For all the ominous things this election said for labor movement and Dems, I don’t buy that this tells us a lot about President Obama’s fate in Wisconsin or across the country. Why? Look no further than the polls. Tonight’s exit polls showed that President Obama would win handily with this electorate. Indeed, all the polls leading up to this vote showed Walker winning by a solid margin and President Obama winning by an even solider margin.
Right – the polling. It was dead on, wasn’t it? And the exit polling in particular was so … accurate.
Last Marshall quote of significance, because I touch on it quite often and it does point to something I feel is of tremendous importance:
Why weren’t the anti-Walker forces able to sustain those numbers? That’s an important question I don’t think we have an answer to. Enthusiasm is critical. But enthusiasm and passion is evanescent if it doesn’t live within robust institutions. Which brings us back to the power (or lack thereof) of the union movement and public impressions of it. Why Walker ceased to be unpopular is the big question here.
Why? Because results matter and what Walker was able to do is show positive results with his agenda. And, more importantly, he accomplished them in enough time for them to be obvious to the voters. Secondly, 60% of the voters apparently felt the recall system was misused in this case, citing “misconduct” as the only reason it should be used. Obviously they didn’t feel this constituted misconduct.
Finally, it appears that while the enthusiasm of a core of union members remained high (like the guy in the video), the movement wasn’t able to sustain that enthusiasm less involved in the recall effort. Whereas the Walker side was able to motivate voters to turn out for him.
That quiet enthusiasm that manifests itself in the voters is what the left doesn’t understand. And apparently it is something the polls don’t catch. Most voters aren’t these simple animals that are susceptible to spin and appeals to class warfare. They’re much more complex than that, able to weigh arguments and make decisions based on what they see and how they see it in terms of results. Walker produced results. The voters, last night, endorsed them.
Democracy didn’t die last night, it got a transfusion and is well on its way to recovery.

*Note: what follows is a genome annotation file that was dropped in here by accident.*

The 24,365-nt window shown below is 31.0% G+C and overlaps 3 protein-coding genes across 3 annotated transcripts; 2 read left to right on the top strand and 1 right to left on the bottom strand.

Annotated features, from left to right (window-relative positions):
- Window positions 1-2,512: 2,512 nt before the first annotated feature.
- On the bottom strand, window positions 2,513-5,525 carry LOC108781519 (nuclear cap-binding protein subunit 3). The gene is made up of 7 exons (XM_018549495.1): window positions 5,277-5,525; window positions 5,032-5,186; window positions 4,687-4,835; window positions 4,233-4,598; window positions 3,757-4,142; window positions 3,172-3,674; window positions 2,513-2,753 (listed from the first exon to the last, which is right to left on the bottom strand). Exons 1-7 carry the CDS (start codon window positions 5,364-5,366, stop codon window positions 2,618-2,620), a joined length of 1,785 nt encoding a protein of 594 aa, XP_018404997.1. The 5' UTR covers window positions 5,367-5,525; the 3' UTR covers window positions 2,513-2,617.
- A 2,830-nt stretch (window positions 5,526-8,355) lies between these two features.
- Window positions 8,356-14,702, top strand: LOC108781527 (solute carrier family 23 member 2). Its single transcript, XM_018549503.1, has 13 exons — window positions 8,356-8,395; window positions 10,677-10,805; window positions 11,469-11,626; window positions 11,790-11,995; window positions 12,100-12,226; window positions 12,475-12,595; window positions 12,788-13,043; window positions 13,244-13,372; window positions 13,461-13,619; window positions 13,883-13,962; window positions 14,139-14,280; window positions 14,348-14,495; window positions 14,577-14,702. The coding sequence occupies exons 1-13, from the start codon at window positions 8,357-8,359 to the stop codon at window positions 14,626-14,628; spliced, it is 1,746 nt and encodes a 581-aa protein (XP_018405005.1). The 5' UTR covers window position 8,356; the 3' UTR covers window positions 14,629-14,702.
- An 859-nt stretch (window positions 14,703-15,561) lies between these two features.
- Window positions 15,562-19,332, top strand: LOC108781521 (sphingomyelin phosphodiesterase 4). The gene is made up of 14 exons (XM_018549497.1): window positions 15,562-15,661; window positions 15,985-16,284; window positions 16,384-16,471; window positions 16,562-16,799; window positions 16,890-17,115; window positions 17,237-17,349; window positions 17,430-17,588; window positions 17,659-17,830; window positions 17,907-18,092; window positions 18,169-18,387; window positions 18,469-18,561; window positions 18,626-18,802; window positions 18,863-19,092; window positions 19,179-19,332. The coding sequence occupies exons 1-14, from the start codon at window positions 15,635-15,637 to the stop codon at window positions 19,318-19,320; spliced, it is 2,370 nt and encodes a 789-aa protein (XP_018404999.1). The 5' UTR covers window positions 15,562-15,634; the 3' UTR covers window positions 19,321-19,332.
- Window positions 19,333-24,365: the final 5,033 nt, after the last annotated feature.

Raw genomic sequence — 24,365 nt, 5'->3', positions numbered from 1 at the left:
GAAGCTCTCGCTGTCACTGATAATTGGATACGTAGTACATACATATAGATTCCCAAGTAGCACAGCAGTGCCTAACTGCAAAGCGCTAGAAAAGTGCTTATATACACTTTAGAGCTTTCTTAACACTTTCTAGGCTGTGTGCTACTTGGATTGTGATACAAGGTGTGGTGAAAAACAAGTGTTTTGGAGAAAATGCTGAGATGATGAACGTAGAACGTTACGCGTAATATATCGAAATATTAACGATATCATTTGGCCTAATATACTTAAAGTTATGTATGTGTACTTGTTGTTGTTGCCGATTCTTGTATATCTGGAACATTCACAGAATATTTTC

Not that the left is at all happy about that.
Update: About that “we were outspent” meme:
Much of the money for the race has come from out of state. About $63 million has been spent on the race so far, including $16 million from conservative groups such as the Republican Governors Association, Americans for Prosperity and the National Rifle Association. The majority of Walker’s donations are from people outside Wisconsin.
Democratic groups – including those funded by unions, the Democratic Governors Association and the Democratic National Committee – have poured in about $14 million, based on a tally from the government watchdog group the Wisconsin Democracy Campaign. Barrett’s $4.2 million in donations, meanwhile, were mostly from inside Wisconsin.
All you have to do is look at the latest smear against Gov. Scott Walker and its clear that there is no limit to what the opposition will throw out there:
Bernadette Gillick was a college freshman in 1988 when she first met Scott Walker. It was spring semester, and she had just transferred to Marquette University. She was assigned a room in O’Donnell Hall (then a women’s dormitory), which she shared with her new roommate, Ruth (not her real name). Ruth was dating Scott Walker, who was 20 at the time, and, according to Bernadette, Ruth was deeply in love with him.
Midway through that spring semester, Bernadette alleges, Ruth found out she was pregnant. She informed her boyfriend, Scott, and initially he was supportive. That support changed to callous indifference for his girlfriend’s predicament after Scott informed his parents of the pregnancy.
Bernadette reports that at this point Scott began denying that he was the father of the baby, and when Ruth said she was considering an abortion, he claimed he didn’t care, as he wasn’t the father anyway.
Bernadette remembers being present when Ruth was dealing with the wrath of Scott’s mother, who allegedly admonished Ruth for trying to “ruin [her son’s] reputation.”
“I supported her [Ruth] as he [Scott] went from encouraging her to get an abortion, to telling me it was in my best interest to keep my mouth shut, to denying that he was the father and having his own mother call her and tell her to stop erroneously accusing her son of paternity,” Bernadette recounts.